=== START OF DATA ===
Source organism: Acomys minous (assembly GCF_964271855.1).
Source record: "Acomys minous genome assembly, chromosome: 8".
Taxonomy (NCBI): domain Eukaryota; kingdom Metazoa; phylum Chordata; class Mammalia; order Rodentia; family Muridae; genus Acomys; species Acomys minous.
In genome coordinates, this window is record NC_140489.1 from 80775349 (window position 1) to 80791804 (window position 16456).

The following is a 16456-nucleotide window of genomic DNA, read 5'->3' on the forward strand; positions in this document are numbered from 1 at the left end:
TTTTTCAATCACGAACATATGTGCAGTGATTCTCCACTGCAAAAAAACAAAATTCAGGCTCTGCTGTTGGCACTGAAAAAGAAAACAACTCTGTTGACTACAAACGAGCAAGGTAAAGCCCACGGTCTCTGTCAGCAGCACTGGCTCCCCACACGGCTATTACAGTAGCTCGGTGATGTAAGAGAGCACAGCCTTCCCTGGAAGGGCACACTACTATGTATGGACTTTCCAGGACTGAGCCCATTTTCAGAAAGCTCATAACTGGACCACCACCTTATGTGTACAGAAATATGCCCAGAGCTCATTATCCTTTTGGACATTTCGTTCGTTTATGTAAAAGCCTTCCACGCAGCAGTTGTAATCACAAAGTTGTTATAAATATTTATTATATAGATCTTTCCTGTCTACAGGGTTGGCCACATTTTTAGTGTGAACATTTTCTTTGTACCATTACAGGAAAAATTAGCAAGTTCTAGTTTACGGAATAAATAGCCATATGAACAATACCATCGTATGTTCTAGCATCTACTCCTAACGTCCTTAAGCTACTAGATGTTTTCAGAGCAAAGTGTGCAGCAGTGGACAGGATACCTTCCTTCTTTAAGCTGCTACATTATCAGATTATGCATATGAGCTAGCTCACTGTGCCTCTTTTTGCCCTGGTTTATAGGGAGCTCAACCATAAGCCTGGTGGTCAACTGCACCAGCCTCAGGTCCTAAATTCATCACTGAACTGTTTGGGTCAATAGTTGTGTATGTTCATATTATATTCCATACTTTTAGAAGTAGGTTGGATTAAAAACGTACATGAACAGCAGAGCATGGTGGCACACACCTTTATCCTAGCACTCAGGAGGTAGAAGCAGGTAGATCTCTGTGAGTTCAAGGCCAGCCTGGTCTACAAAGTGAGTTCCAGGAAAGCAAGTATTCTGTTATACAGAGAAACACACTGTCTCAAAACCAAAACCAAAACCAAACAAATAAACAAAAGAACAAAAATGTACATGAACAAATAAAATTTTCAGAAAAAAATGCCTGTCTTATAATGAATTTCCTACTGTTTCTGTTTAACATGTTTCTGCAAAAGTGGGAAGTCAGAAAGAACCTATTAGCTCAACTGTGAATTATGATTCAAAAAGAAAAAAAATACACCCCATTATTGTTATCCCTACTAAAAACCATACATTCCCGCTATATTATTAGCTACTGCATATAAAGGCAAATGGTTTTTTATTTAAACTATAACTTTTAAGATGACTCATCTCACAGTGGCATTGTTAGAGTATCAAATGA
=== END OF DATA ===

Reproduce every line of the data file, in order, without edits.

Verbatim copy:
Source organism: Acomys minous (assembly GCF_964271855.1).
Source record: "Acomys minous genome assembly, chromosome: 8".
Taxonomy (NCBI): domain Eukaryota; kingdom Metazoa; phylum Chordata; class Mammalia; order Rodentia; family Muridae; genus Acomys; species Acomys minous.
In genome coordinates, this window is record NC_140489.1 from 80775349 (window position 1) to 80791804 (window position 16456).

The following is a 16456-nucleotide window of genomic DNA, read 5'->3' on the forward strand; positions in this document are numbered from 1 at the left end:
TTTTTCAATCACGAACATATGTGCAGTGATTCTCCACTGCAAAAAAACAAAATTCAGGCTCTGCTGTTGGCACTGAAAAAGAAAACAACTCTGTTGACTACAAACGAGCAAGGTAAAGCCCACGGTCTCTGTCAGCAGCACTGGCTCCCCACACGGCTATTACAGTAGCTCGGTGATGTAAGAGAGCACAGCCTTCCCTGGAAGGGCACACTACTATGTATGGACTTTCCAGGACTGAGCCCATTTTCAGAAAGCTCATAACTGGACCACCACCTTATGTGTACAGAAATATGCCCAGAGCTCATTATCCTTTTGGACATTTCGTTCGTTTATGTAAAAGCCTTCCACGCAGCAGTTGTAATCACAAAGTTGTTATAAATATTTATTATATAGATCTTTCCTGTCTACAGGGTTGGCCACATTTTTAGTGTGAACATTTTCTTTGTACCATTACAGGAAAAATTAGCAAGTTCTAGTTTACGGAATAAATAGCCATATGAACAATACCATCGTATGTTCTAGCATCTACTCCTAACGTCCTTAAGCTACTAGATGTTTTCAGAGCAAAGTGTGCAGCAGTGGACAGGATACCTTCCTTCTTTAAGCTGCTACATTATCAGATTATGCATATGAGCTAGCTCACTGTGCCTCTTTTTGCCCTGGTTTATAGGGAGCTCAACCATAAGCCTGGTGGTCAACTGCACCAGCCTCAGGTCCTAAATTCATCACTGAACTGTTTGGGTCAATAGTTGTGTATGTTCATATTATATTCCATACTTTTAGAAGTAGGTTGGATTAAAAACGTACATGAACAGCAGAGCATGGTGGCACACACCTTTATCCTAGCACTCAGGAGGTAGAAGCAGGTAGATCTCTGTGAGTTCAAGGCCAGCCTGGTCTACAAAGTGAGTTCCAGGAAAGCAAGTATTCTGTTATACAGAGAAACACACTGTCTCAAAACCAAAACCAAAACCAAACAAATAAACAAAAGAACAAAAATGTACATGAACAAATAAAATTTTCAGAAAAAAATGCCTGTCTTATAATGAATTTCCTACTGTTTCTGTTTAACATGTTTCTGCAAAAGTGGGAAGTCAGAAAGAACCTATTAGCTCAACTGTGAATTATGATTCAAAAAGAAAAAAAATACACCCCATTATTGTTATCCCTACTAAAAACCATACATTCCCGCTATATTATTAGCTACTGCATATAAAGGCAAATGGTTTTTTATTTAAACTATAACTTTTAAGATGACTCATCTCACAGTGGCATTGTTAGAGTATCAAATGA